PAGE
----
Saturday, 8 June 2013

Boris Groys ///Art Workers: Between Utopia and the Archive

However, the internet has become not a place for the realization of postmodern utopias, but their graveyard—as the museum became a graveyard for modern utopias. Indeed, the most important aspect of the internet is that it fundamentally changes the relationship between original and copy, as described by Benjamin—and thus makes the anonymous process of reproduction calculable and personalized. On the internet, every free-floating signifier has an address. The deterritorializing data flows become reterritorialized.

Google data servers
Walter Benjamin famously distinguished between the original, which is defined through its “here and now,” and the copy, which is siteless, topologically indeterminable, lacking a “here and now.” Contemporary digital reproduction is by no means siteless, its circulation is not topologically undetermined, and it does not present itself in the form of a multiplicity as Benjamin described it. Every data file’s address on the internet accords it a place. The same data file with a different address is a different data file. Here the aura of originality is not lost, but instead substituted by a different aura. On the internet, the circulation of digital data produces not copies, but new originals. And this circulation is perfectly traceable. Individual pieces of data are never deterritorialized. Moreover, every internet image or text has not only its specific unique place, but also its unique time of appearance. The internet registers every moment when a certain piece of data is clicked, liked, un-liked, transferred, or transformed. Accordingly, a digital image cannot be merely copied (as an analogue, mechanically reproducible image can) but always only newly staged or performed. And every performance of a data file is dated and archived.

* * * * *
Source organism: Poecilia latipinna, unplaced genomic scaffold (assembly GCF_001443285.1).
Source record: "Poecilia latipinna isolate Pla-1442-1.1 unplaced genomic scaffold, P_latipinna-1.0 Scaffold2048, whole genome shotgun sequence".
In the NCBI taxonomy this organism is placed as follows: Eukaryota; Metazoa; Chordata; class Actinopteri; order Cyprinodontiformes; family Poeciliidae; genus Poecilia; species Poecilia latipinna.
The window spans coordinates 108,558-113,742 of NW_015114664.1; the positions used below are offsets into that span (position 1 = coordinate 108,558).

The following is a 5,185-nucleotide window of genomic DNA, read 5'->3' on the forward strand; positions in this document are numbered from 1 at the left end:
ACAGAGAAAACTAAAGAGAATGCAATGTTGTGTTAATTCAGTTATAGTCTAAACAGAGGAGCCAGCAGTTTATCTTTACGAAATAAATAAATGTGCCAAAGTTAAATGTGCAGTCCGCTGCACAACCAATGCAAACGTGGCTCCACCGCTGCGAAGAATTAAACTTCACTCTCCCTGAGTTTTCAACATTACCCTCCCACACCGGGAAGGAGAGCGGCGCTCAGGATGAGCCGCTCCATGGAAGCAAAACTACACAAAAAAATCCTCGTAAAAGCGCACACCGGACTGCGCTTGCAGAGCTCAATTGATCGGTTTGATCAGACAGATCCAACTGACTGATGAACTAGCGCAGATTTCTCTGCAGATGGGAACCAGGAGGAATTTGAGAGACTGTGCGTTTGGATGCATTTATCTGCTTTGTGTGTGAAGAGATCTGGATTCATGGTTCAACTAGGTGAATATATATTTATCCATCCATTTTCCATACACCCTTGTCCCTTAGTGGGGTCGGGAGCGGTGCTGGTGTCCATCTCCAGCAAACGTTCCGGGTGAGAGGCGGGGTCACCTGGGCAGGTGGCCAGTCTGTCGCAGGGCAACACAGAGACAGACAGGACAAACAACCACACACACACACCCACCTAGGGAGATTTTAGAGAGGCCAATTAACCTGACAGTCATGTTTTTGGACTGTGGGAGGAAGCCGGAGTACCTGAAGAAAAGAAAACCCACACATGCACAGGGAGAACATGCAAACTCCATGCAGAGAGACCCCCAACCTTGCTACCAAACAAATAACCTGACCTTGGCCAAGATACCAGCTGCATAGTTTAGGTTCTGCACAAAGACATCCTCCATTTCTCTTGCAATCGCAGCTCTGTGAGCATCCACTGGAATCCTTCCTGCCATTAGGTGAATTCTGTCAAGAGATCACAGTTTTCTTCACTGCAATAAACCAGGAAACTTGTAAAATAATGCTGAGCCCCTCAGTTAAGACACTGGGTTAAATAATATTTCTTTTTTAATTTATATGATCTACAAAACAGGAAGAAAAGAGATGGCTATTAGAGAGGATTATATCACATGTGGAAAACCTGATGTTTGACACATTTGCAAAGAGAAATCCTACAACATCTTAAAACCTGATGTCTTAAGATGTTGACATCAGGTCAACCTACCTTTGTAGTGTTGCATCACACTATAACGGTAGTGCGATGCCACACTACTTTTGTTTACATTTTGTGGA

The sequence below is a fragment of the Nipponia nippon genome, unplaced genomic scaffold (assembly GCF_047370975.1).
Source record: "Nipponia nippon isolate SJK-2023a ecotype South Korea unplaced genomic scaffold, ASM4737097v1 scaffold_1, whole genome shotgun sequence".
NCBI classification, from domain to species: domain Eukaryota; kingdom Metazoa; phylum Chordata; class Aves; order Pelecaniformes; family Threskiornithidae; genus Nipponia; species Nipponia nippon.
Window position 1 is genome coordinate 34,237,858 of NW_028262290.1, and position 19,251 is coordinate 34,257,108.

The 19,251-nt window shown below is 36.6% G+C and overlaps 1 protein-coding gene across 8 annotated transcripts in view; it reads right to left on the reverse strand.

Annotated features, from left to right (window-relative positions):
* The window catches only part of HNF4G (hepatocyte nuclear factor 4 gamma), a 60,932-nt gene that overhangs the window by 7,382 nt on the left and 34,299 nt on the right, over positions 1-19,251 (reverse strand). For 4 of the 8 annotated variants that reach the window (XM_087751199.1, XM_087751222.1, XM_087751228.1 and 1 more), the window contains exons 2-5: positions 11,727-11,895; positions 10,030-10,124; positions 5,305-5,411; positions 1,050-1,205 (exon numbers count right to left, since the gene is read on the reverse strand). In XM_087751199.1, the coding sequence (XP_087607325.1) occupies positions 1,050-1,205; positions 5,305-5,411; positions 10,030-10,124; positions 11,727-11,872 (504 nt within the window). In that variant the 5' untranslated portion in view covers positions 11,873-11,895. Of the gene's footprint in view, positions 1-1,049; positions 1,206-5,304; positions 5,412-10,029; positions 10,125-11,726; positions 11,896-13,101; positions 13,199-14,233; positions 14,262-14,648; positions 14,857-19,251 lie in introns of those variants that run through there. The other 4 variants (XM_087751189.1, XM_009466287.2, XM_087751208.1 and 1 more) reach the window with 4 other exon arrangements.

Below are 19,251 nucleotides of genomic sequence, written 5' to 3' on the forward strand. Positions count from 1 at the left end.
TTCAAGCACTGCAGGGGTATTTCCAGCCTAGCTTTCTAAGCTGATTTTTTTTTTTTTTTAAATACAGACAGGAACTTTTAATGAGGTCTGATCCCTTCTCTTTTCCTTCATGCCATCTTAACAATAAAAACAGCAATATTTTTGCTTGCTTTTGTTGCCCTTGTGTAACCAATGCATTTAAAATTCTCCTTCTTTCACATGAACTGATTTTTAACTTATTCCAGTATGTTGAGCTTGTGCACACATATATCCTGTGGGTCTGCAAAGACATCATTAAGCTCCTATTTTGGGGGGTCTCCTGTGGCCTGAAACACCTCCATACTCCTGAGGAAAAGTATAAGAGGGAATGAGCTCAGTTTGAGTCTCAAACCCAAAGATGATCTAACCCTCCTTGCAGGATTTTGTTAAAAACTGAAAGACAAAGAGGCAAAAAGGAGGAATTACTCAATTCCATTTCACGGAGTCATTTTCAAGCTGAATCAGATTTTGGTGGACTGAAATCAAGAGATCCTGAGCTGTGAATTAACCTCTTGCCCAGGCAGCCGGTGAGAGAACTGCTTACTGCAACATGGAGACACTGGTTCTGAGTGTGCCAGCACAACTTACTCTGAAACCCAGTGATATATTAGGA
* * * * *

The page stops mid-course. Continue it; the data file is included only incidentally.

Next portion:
Boris Groys ///Art Workers: Between Utopia and the Archive

No comments:

Post a Comment